Greensboro great-grandmother says she was targeted by a scam

GREENSBORO, N.C. -- A great-grandmother in Greensboro wants people to be aware of a scam because she almost fell for it. She says it's not the first time it's happened.

The U.S. Attorney's Office says scammers think senior citizens are easy prey.

North Carolina ranks No. 5 in total losses by victims per state. That's not referring to older adults specifically, but they do make up a big percentage of the victims.

73-year-old Jackqulyn, who didn't want to share her last name, or show her face on camera, gave FOX8 documents showing the latest scam that came in her mailbox.

It was in priority mail envelope.

"Who in their right mind is going to send you a $1,967 check when you haven't done anything?" she said.

Inside, a hefty check made out to Jackqulyn and some simple, but odd instructions to buy a bunch of gift cards from different stores.

"They say you're not supposed to tell anybody about this because it's supposed to be a secret," she said. "It's like that secret shopping thing."

But something didn't seem right.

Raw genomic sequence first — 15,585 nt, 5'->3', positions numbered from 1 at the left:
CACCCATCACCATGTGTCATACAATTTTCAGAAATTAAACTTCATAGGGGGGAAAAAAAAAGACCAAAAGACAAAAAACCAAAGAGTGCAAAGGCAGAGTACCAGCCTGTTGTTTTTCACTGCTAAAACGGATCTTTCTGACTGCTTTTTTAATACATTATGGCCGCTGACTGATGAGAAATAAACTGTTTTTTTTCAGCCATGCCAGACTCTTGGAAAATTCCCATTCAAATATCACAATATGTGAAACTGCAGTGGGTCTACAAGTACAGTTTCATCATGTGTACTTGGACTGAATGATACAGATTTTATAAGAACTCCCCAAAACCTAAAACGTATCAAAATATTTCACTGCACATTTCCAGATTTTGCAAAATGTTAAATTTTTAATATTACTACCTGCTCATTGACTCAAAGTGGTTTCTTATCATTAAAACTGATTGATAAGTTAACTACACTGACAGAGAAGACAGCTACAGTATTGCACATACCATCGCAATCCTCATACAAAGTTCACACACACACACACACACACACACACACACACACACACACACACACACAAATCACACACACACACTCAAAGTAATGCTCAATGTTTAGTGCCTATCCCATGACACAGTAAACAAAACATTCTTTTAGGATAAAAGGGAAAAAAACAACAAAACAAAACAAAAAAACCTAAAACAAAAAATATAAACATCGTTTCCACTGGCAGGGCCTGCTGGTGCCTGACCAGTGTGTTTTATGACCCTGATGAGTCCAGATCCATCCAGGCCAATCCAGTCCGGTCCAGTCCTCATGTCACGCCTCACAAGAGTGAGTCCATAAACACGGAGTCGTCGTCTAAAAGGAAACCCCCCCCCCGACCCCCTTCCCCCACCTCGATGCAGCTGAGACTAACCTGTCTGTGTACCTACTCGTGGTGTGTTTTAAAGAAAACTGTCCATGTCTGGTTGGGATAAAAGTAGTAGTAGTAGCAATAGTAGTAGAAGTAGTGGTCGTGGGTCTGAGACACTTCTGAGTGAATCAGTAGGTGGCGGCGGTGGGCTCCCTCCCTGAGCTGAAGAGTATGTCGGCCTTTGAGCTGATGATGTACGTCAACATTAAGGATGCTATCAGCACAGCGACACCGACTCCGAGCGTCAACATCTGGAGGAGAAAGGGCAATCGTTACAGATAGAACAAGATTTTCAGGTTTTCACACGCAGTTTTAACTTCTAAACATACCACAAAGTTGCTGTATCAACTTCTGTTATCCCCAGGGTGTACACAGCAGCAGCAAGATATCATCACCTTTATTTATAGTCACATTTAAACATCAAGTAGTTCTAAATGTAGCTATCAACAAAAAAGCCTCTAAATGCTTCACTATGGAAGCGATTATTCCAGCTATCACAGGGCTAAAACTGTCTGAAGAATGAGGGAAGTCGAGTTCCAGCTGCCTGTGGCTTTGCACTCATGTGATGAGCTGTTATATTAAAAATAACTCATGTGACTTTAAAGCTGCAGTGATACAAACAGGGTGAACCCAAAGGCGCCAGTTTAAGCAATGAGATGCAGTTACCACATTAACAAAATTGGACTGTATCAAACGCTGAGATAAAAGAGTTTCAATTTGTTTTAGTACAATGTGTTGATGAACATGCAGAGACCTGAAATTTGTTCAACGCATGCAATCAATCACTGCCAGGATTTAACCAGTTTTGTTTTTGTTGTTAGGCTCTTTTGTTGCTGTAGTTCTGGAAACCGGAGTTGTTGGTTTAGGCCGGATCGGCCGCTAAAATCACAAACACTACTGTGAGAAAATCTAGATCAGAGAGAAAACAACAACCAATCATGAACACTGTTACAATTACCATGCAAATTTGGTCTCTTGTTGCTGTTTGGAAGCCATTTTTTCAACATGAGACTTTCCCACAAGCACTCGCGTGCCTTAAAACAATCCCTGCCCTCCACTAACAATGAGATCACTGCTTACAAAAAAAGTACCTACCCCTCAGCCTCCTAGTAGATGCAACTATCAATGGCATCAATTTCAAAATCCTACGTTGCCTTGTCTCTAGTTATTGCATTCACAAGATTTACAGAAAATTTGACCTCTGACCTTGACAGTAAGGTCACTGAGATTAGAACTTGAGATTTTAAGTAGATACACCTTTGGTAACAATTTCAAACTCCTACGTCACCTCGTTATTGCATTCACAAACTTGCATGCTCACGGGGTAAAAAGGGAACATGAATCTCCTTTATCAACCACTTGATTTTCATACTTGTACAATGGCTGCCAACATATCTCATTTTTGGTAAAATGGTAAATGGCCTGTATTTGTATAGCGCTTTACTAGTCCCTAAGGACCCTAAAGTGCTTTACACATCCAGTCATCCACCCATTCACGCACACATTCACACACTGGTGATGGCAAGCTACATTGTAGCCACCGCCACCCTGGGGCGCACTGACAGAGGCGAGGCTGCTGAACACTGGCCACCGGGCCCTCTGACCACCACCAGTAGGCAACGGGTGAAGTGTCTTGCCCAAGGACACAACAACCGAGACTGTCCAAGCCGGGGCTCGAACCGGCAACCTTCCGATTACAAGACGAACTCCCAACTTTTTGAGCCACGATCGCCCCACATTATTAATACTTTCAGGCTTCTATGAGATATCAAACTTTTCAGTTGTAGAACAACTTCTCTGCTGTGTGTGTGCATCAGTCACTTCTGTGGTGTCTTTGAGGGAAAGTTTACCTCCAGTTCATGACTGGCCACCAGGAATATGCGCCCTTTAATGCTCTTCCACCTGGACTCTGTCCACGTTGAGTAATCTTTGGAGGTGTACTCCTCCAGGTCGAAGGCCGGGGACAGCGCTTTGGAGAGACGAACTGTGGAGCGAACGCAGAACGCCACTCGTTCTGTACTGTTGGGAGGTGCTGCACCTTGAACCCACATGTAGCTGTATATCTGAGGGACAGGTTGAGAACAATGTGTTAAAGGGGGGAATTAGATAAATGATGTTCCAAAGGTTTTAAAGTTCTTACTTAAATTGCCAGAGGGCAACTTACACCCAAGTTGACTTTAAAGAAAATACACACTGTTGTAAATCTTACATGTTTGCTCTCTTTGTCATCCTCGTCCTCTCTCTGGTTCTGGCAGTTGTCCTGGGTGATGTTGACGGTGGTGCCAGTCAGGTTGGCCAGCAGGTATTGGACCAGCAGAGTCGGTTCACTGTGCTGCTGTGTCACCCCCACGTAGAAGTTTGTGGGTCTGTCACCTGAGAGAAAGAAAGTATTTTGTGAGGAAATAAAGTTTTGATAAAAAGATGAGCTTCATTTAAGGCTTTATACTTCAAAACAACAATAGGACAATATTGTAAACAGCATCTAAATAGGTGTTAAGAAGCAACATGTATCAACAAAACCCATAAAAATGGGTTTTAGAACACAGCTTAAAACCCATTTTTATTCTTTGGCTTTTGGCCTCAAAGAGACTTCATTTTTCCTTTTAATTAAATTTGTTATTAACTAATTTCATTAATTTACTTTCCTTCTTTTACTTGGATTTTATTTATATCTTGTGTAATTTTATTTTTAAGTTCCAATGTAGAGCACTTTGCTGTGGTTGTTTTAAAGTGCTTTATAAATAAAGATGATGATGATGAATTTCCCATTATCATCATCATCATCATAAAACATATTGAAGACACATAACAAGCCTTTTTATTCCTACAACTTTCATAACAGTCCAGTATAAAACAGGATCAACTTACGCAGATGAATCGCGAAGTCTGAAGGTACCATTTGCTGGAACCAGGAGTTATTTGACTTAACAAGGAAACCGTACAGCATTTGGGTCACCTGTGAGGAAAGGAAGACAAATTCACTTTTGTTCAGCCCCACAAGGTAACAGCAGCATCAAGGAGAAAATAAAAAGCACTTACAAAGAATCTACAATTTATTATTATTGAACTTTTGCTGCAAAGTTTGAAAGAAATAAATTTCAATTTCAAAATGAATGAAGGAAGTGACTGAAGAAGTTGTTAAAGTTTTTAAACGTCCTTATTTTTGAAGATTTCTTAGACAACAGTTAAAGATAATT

"My daughter knew there were a lot of scams going on and she said, 'Mom, I think this needs to be checked out,'" Jackqulyn said.

So she called the bank and she was right.

"They took all of the information down, the numbers and everything off of this check. They said it was no good," she said.

This isn't the first time the 73-year-old has almost fallen victim to a scam.

"There was another scam where they wanted you to spend so much of your money and send them information and they were going to pay you and reimburse you," she said.

As Jackqulyn gets older, she gets wiser.

"I think they target most of the elderly," she said. I'm on alert for anything like this that comes in the mail."

FOX8 sat down with U.S. Attorney Matt Martin. He says these scams are more common than you may think.

"It's a big problem. Over $3 billion a year has been taken from the elderly on these fraudulent means," he said.

It doesn't always come by mail.

Martin says it can be done by telephone, over the internet and even in person.

The FBI and U.S. Department of Justice are doing their best to stop it.

"We're educating, but we're also prosecuting," Martin said. "We're putting people in jail for this type of fraud."

But they need help.

"Reporting is so important. If a telephone is ringing in your house, it could be ringing in many others," he said. "That's when we start to see patterns."

The U.S. Attorney's Office, the FBI and AARP are having an event Monday, Aug. 19, at the Shepherd's Center in Winston-Salem from 1-3 p.m.

At the event, they will answer questions and give provide tips to prevent this from happening.

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